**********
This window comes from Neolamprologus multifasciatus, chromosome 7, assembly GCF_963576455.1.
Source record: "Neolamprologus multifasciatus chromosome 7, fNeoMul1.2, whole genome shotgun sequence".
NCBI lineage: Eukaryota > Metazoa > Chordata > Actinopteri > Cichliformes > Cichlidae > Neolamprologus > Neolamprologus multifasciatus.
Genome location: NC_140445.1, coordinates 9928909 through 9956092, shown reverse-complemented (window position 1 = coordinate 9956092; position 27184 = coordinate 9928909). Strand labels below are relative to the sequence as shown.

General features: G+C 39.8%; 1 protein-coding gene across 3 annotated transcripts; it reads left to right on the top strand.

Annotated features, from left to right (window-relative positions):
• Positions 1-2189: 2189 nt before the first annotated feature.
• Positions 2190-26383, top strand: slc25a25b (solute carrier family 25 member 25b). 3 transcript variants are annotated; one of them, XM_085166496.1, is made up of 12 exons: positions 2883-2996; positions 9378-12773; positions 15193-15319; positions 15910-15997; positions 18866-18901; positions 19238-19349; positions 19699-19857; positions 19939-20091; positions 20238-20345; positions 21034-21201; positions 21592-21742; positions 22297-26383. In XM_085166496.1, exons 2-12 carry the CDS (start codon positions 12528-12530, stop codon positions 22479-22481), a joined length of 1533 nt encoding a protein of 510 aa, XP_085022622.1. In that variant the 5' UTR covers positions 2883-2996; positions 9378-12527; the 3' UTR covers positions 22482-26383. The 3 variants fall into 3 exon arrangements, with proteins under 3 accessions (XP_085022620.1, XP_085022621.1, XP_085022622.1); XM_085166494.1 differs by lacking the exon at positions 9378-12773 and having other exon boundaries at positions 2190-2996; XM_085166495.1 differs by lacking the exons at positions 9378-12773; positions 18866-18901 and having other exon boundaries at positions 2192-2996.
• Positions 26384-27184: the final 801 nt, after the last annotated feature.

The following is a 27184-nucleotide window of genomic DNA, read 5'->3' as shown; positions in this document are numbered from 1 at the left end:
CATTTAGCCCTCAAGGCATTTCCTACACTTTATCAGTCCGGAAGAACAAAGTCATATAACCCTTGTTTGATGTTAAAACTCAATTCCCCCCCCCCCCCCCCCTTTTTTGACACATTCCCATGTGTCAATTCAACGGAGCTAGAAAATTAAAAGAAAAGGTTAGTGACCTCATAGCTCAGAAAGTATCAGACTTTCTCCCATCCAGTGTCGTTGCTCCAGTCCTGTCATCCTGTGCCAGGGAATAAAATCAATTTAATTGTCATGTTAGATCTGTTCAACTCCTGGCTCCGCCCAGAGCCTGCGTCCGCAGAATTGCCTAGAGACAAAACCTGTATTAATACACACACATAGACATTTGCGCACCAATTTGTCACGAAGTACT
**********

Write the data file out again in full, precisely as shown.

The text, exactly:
This window comes from Neolamprologus multifasciatus, chromosome 7, assembly GCF_963576455.1.
Source record: "Neolamprologus multifasciatus chromosome 7, fNeoMul1.2, whole genome shotgun sequence".
NCBI lineage: Eukaryota > Metazoa > Chordata > Actinopteri > Cichliformes > Cichlidae > Neolamprologus > Neolamprologus multifasciatus.
Genome location: NC_140445.1, coordinates 9928909 through 9956092, shown reverse-complemented (window position 1 = coordinate 9956092; position 27184 = coordinate 9928909). Strand labels below are relative to the sequence as shown.

General features: G+C 39.8%; 1 protein-coding gene across 3 annotated transcripts; it reads left to right on the top strand.

Annotated features, from left to right (window-relative positions):
• Positions 1-2189: 2189 nt before the first annotated feature.
• Positions 2190-26383, top strand: slc25a25b (solute carrier family 25 member 25b). 3 transcript variants are annotated; one of them, XM_085166496.1, is made up of 12 exons: positions 2883-2996; positions 9378-12773; positions 15193-15319; positions 15910-15997; positions 18866-18901; positions 19238-19349; positions 19699-19857; positions 19939-20091; positions 20238-20345; positions 21034-21201; positions 21592-21742; positions 22297-26383. In XM_085166496.1, exons 2-12 carry the CDS (start codon positions 12528-12530, stop codon positions 22479-22481), a joined length of 1533 nt encoding a protein of 510 aa, XP_085022622.1. In that variant the 5' UTR covers positions 2883-2996; positions 9378-12527; the 3' UTR covers positions 22482-26383. The 3 variants fall into 3 exon arrangements, with proteins under 3 accessions (XP_085022620.1, XP_085022621.1, XP_085022622.1); XM_085166494.1 differs by lacking the exon at positions 9378-12773 and having other exon boundaries at positions 2190-2996; XM_085166495.1 differs by lacking the exons at positions 9378-12773; positions 18866-18901 and having other exon boundaries at positions 2192-2996.
• Positions 26384-27184: the final 801 nt, after the last annotated feature.

The following is a 27184-nucleotide window of genomic DNA, read 5'->3' as shown; positions in this document are numbered from 1 at the left end:
CATTTAGCCCTCAAGGCATTTCCTACACTTTATCAGTCCGGAAGAACAAAGTCATATAACCCTTGTTTGATGTTAAAACTCAATTCCCCCCCCCCCCCCCCCTTTTTTGACACATTCCCATGTGTCAATTCAACGGAGCTAGAAAATTAAAAGAAAAGGTTAGTGACCTCATAGCTCAGAAAGTATCAGACTTTCTCCCATCCAGTGTCGTTGCTCCAGTCCTGTCATCCTGTGCCAGGGAATAAAATCAATTTAATTGTCATGTTAGATCTGTTCAACTCCTGGCTCCGCCCAGAGCCTGCGTCCGCAGAATTGCCTAGAGACAAAACCTGTATTAATACACACACATAGACATTTGCGCACCAATTTGTCACGAAGTACT